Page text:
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Report on Colima (Mexico) — April 1983


Scientific Event Alert Network Bulletin, vol. 8, no. 4 (April 1983)
Managing Editor: Lindsay McClelland.

Colima (Mexico) Vapor emission from fumarole field; SO2 flux estimated

Please cite this report as:

Global Volcanism Program, 1983. Report on Colima (Mexico) (McClelland, L., ed.). Scientific Event Alert Network Bulletin, 8:4. Smithsonian Institution. https://doi.org/10.5479/si.GVP.SEAN198304-341040



19.514°N, 103.62°W; summit elev. 3850 m

All times are local (unless otherwise noted)

"Colima was emitting a moderate-sized white plume when observed 25-28 April. Most of the plume came from the fumarole field on the NW side of the summit lava field. Temperatures were as high as 565°C in some instances. Preliminary estimates of SO2 flux suggest a rate of up to 100 t/d."

Geological Summary. The Colima complex is the most prominent volcanic center of the western Mexican Volcanic Belt. It consists of two southward-younging volcanoes, Nevado de Colima (the high point of the complex) on the north and the historically active Volcán de Colima at the south. A group of late-Pleistocene cinder cones is located on the floor of the Colima graben west and east of the complex. Volcán de Colima (also known as Volcán Fuego) is a youthful stratovolcano constructed within a 5-km-wide scarp, breached to the south, that has been the source of large debris avalanches. Major slope failures have occurred repeatedly from both the Nevado and Colima cones, producing thick debris-avalanche deposits on three sides of the complex. Frequent recorded eruptions date back to the 16th century. Occasional major explosive eruptions have destroyed the summit (most recently in 1913) and left a deep, steep-sided crater that was slowly refilled and then overtopped by lava dome growth.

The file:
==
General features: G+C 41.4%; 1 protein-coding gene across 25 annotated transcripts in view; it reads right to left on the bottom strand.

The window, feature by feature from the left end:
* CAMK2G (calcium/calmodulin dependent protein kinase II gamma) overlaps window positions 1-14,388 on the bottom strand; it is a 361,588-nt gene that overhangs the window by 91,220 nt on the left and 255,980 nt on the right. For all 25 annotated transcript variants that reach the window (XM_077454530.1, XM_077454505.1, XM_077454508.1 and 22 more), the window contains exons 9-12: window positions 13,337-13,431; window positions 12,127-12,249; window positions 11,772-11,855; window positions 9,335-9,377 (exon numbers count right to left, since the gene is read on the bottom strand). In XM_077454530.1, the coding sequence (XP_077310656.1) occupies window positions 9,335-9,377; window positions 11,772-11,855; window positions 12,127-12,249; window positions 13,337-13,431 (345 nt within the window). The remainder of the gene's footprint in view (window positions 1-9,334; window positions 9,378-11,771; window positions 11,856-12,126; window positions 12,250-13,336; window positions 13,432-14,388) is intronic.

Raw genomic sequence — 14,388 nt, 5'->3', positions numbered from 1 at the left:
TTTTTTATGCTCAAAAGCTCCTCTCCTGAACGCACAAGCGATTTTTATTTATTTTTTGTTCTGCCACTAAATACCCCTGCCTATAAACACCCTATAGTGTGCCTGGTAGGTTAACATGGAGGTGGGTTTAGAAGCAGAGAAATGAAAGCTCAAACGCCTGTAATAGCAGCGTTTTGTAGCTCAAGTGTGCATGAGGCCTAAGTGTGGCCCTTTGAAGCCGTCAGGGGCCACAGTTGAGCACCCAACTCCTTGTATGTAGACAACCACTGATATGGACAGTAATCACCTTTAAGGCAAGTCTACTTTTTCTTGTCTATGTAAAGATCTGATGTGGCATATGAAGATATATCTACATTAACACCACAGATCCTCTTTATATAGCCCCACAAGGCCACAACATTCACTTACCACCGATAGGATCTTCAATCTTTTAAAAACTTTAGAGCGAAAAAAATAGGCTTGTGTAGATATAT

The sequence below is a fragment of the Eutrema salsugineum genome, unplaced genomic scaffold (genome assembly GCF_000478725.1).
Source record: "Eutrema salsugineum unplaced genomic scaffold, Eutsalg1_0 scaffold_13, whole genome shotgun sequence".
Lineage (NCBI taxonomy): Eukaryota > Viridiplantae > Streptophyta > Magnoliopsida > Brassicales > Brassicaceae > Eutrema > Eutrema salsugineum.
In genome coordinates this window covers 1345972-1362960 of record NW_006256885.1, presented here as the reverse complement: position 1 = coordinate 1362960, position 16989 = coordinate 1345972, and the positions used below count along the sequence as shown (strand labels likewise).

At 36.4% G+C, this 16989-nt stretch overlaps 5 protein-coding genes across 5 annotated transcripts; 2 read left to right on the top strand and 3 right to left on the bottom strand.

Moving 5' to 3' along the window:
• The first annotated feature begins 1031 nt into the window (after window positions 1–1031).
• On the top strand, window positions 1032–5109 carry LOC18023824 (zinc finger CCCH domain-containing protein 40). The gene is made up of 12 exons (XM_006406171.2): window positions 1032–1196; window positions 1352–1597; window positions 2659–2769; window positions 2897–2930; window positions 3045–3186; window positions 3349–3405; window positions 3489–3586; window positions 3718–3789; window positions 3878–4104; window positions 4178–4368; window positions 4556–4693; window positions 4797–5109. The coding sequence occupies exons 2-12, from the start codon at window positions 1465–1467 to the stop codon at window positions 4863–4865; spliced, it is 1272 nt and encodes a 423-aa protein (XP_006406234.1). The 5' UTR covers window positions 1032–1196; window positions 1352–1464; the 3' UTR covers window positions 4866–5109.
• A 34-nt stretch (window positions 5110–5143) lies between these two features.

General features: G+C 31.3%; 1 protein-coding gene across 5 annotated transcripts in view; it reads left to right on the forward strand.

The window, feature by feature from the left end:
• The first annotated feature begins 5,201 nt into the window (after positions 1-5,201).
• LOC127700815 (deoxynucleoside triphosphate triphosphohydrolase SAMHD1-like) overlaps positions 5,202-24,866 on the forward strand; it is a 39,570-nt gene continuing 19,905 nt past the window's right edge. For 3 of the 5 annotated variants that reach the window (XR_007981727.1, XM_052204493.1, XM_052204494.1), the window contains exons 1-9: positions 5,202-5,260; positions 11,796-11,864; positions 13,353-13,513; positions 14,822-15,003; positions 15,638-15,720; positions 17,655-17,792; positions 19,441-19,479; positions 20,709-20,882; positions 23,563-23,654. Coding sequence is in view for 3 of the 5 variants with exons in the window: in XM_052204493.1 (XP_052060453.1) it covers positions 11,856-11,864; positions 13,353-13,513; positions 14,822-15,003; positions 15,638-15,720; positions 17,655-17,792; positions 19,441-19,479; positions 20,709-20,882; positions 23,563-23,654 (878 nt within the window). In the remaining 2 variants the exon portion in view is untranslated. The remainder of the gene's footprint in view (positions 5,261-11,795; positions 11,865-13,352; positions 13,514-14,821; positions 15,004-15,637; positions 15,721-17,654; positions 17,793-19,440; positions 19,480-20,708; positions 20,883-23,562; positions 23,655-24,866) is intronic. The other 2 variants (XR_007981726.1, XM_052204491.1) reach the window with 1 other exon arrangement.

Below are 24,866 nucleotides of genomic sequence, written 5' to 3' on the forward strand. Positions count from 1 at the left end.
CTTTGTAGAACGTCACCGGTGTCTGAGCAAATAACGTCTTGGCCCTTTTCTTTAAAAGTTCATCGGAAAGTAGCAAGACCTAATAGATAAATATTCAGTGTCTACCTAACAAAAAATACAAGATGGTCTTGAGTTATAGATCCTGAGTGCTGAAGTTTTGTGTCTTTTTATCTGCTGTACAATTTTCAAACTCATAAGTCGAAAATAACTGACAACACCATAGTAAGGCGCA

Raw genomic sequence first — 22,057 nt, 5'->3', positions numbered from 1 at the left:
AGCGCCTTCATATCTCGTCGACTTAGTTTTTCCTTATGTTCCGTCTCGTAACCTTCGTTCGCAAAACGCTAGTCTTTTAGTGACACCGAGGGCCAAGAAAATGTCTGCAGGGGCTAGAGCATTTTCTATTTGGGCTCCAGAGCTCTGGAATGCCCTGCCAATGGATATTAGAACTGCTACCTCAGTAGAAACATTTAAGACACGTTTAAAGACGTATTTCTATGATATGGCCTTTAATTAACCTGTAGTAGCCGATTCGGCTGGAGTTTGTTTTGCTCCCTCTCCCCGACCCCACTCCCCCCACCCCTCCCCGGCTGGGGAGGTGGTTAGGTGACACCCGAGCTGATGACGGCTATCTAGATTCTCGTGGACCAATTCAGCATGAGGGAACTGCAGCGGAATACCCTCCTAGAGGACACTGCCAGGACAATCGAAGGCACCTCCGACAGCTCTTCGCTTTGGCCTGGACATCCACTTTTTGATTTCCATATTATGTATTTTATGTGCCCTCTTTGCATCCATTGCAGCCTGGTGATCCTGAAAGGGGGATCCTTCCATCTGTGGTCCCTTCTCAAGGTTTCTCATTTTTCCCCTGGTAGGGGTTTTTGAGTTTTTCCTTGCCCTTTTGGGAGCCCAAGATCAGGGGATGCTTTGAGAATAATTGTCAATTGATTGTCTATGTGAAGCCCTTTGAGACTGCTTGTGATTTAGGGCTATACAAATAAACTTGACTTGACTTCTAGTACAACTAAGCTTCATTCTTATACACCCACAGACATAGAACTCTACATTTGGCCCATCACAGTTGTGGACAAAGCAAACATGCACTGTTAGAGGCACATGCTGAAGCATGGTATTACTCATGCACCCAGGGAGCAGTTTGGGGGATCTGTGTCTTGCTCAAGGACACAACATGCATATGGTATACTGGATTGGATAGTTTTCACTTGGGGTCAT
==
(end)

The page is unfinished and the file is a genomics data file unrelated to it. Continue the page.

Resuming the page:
Information Contacts: R. Stoiber, L. Benton, C. Connor, D. Douglass, D. Shumway, and J. Swarts, Dartmouth College.